In June 2013, Jonathan Drouin was made the third overall pick in the NHL Draft by the Tampa Bay Lightning, selected ahead of defenseman Seth Jones, who went No. 4 to the Nashville Predators. Al Murray, Tampa Bay's director of amateur scouting, said: "He has a special compete level and a special skill set you very rarely see come along.”
In January 2016, Drouin’s agent Allan Walsh revealed that he has requested a trade from the Lightning for his client, writing:
On behalf of Jonathan Drouin, I formally requested a trade from the Tampa Bay Lightning back in November. We have not said one word about this untenable situation publicly until today. It’s in everyone’s best interests that Jonathan be allowed to move on and play hockey.
Let’s be clear: Jonathan loves playing for the fans in Tampa, and he loves his teammates and many people within the Lightning organization have treated him well. It was his sincere intention to play in Tampa for many years.
So what the hell happened here?
Jon Cooper happened, for one thing.
The Lightning coach has pulled the reins back on the 20-year-old winger since he debuted in the NHL last season. As a rookie, Drouin played 70 games and had four goals and 28 assists. His ice time was all over the map, as was his usage. He ended up with 16.7 shifts per game; for comparison’s sake, Brian Boyle had 18.2 shifts per game.
In the playoffs, Cooper showed little-to-no confidence in Drouin’s ability to play a complete game. He appeared six times. His average ice time was 10:02. His zone starts were conservatively managed by Cooper.
It was in the playoffs when word about the fractured relationship between player and coach started leaking. The Toronto Sun wrote about a meeting they had – including only quotes from Cooper, so you get a sense of which side of the conversation leaked it – that indicated that “animosity between the player and management” might lead to a trade.
Drouin has been limited to 19 games this season due to injuries. On Saturday, he was demoted to Syracuse of the AHL by GM Steve Yzerman, with increased and consistent ice time (as a top liner) the apparent motivation. From Joe Smith of the Tampa Tribune:
Drouin, the No. 3 overall pick in 2013, has had an admittedly long year. He has two goals and six assists. Yzerman said he was cognizant how this could impact Drouin mentally, driving the key points home in a meeting Saturday.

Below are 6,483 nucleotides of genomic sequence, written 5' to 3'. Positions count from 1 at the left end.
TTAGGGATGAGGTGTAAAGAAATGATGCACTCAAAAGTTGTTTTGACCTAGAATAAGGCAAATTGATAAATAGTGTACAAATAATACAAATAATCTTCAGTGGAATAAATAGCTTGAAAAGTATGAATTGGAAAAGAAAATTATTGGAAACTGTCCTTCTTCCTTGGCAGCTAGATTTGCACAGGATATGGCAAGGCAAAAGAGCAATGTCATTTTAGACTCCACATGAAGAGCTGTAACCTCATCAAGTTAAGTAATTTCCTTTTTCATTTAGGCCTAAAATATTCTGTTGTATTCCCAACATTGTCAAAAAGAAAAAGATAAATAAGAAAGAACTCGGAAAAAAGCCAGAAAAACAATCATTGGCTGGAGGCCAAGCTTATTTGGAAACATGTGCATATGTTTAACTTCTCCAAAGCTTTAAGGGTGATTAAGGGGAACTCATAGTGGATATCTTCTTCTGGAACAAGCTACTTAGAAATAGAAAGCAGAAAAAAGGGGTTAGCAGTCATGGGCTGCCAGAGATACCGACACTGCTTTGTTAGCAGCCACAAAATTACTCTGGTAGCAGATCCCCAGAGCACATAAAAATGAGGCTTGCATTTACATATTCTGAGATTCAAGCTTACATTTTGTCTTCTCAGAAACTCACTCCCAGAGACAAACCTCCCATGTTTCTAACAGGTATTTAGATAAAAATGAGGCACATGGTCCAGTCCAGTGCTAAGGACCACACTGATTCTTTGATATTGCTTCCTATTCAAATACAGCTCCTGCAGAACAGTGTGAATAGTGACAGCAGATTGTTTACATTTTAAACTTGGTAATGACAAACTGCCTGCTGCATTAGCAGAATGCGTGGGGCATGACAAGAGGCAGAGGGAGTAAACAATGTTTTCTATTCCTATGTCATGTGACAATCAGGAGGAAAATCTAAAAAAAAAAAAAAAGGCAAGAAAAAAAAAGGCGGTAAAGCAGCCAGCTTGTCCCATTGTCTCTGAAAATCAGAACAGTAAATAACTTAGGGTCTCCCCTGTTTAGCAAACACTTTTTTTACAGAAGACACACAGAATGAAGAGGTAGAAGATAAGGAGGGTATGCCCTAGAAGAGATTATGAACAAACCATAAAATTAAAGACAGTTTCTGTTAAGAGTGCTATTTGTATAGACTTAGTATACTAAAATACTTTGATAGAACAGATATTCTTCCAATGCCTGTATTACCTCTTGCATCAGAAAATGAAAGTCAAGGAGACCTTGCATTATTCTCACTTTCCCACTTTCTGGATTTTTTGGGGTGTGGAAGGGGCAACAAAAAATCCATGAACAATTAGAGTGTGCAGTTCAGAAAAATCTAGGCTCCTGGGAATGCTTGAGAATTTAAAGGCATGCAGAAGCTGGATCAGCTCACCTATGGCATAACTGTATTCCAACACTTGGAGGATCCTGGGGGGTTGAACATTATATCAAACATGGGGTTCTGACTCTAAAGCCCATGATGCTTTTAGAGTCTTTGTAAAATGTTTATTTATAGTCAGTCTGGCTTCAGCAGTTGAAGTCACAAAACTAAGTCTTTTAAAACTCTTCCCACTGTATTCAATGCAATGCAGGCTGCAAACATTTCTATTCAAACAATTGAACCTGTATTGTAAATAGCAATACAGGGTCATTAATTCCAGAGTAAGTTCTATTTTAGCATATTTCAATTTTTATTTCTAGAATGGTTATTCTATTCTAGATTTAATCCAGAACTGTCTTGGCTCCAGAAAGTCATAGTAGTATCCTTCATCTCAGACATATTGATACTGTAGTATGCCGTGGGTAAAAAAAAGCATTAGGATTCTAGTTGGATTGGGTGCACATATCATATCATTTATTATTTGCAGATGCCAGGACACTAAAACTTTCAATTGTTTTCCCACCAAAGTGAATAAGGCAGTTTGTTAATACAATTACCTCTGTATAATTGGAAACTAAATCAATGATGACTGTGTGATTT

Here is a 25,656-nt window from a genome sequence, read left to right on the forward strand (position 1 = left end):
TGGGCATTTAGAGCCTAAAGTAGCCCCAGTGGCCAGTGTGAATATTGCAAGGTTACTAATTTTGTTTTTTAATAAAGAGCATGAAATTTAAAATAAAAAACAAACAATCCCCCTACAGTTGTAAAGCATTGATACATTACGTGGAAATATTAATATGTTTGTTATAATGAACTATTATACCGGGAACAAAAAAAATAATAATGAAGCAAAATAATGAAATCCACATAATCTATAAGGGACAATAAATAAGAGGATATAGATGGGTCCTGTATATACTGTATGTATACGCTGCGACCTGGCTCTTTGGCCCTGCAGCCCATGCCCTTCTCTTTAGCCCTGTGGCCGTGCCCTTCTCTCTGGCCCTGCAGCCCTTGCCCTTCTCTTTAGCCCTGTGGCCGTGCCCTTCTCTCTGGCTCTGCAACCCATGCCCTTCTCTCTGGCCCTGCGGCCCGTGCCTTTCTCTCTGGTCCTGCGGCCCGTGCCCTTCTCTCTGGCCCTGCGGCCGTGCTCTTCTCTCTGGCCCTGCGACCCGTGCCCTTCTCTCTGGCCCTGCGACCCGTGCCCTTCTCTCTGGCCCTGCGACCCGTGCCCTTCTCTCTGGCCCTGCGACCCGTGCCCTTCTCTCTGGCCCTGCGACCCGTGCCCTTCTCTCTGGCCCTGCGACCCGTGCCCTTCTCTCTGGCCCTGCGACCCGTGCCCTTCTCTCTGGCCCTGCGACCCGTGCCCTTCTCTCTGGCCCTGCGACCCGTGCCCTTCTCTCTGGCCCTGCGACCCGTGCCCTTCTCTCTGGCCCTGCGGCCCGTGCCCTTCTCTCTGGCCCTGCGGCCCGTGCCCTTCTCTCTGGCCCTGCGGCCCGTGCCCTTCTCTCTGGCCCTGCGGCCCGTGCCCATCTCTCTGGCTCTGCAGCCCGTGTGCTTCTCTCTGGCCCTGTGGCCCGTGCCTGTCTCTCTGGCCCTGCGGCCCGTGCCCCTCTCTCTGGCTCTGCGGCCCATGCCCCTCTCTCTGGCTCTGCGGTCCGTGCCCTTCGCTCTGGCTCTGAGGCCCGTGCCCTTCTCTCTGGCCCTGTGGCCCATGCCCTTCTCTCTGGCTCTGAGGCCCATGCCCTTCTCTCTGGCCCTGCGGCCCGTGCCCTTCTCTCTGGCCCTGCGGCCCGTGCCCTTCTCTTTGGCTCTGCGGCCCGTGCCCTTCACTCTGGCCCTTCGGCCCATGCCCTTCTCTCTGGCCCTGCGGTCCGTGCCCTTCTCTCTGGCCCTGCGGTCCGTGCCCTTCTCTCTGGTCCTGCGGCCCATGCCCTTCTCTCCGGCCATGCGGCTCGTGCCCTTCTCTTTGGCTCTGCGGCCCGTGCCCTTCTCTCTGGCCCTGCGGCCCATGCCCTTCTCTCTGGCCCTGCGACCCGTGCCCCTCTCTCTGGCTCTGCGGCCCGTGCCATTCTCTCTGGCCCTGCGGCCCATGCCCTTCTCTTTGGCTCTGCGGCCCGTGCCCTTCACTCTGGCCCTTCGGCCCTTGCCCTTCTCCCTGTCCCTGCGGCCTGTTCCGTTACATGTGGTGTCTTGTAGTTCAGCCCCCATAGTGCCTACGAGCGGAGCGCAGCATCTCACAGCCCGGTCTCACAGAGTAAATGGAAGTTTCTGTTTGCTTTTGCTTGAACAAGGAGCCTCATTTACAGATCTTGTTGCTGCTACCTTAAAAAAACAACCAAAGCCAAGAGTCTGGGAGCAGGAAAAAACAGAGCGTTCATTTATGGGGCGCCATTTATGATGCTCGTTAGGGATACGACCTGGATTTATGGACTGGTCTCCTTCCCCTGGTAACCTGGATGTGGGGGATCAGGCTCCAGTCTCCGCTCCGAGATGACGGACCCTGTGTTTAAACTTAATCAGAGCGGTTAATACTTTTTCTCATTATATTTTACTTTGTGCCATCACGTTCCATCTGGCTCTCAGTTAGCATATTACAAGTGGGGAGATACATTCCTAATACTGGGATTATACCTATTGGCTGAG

"We take everything into account," Yzerman said. "But we have reason for doing it and I believe in the reasons for doing it. Jonathan expressed to me he understands the reasons for it. So again, we want our players to succeed and we want them to play well and put t hem in best position to succeed. And I believe this helps that."
And Yzerman made it clear the Lightning still believes in Drouin. "I think he's a tremendous young talent," Yzerman said. "One, he needs to stay healthy and get in the lineup and show what he can do."
But as Walsh mentioned, Drouin had already requested out two months ago. Which brings us to the other part of “what happened?” – Allan Walsh happened.
This is what he does. While he’s toned down his Twitter campaigns for clients – please recall the 2010 controversy as he subtly lobbied for Jaroslav Halak to usurp Carey Price as Montreal Canadiens starter – he’s still willing to go public with gripes from his players.
He railed against the Minnesota Wild for signing Petr Sykora and then not giving him the role they allegedly promised. When Derick Brassard was being healthy scratched by the Columbus Blue Jackets by then-coach Scott Arniel, Walsh told the Columbus Dispatch that Arniel “has a history of burying players and using them as scapegoats to mask his own lack of success on the ice. Derick has been singled out, almost from the very beginning of the season, to be the fall guy in case things don't go well.”
The Drouin trade request is a bit more nuanced, and clearly doesn’t mention either Cooper or Yzerman by name. But it doesn’t take a microscope to read between those lines.
So what do the Lightning do?
Despite being buried on the depth chart, Drouin has a ton of value. He has one more season on his rookie deal, and that next contract isn’t exactly going to break the bank even if he end up somewhere where his stats spike. If this relationship can’t be salvaged, it’s a significant chip to play for Yzerman.
But will they play the chip? Drouin has no leverage, which is why his agent decided to stir this tempest in the public. He’s chained to this franchise through 2017, and then they still have his rights as an RFA. So he can request all the trades he’d like. The Lightning are under no pressure to grant them.
This situation will, of course, eventually circle back to the future of Steven Stamkos with the Lightning, which is inevitably tied to Stamkos’s relationship with Cooper.
An offensive star unhappy with his usage looks to leave because of Jon Cooper?
Gee, haven’t heard that scenario before.
Greg Wyshynski is a writer for Yahoo Sports. Contact him at firstname.lastname@example.org or find him on Twitter. His book, TAKE YOUR EYE OFF THE PUCK, is available on Amazon and wherever books are sold.
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